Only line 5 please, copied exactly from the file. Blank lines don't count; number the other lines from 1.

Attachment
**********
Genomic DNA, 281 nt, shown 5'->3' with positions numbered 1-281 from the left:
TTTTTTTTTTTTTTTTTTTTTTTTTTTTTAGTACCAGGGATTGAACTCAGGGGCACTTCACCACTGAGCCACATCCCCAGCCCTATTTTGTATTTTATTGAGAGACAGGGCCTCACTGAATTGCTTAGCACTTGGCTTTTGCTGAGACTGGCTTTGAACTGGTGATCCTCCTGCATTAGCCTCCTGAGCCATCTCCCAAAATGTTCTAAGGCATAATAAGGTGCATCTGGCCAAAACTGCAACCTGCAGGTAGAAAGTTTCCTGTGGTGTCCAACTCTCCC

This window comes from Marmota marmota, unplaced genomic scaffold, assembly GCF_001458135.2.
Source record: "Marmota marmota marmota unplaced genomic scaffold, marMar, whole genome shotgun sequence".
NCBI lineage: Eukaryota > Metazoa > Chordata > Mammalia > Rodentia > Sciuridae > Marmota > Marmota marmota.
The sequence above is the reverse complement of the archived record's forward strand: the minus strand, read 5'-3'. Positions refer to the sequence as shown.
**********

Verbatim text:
NCBI lineage: Eukaryota > Metazoa > Chordata > Mammalia > Rodentia > Sciuridae > Marmota > Marmota marmota.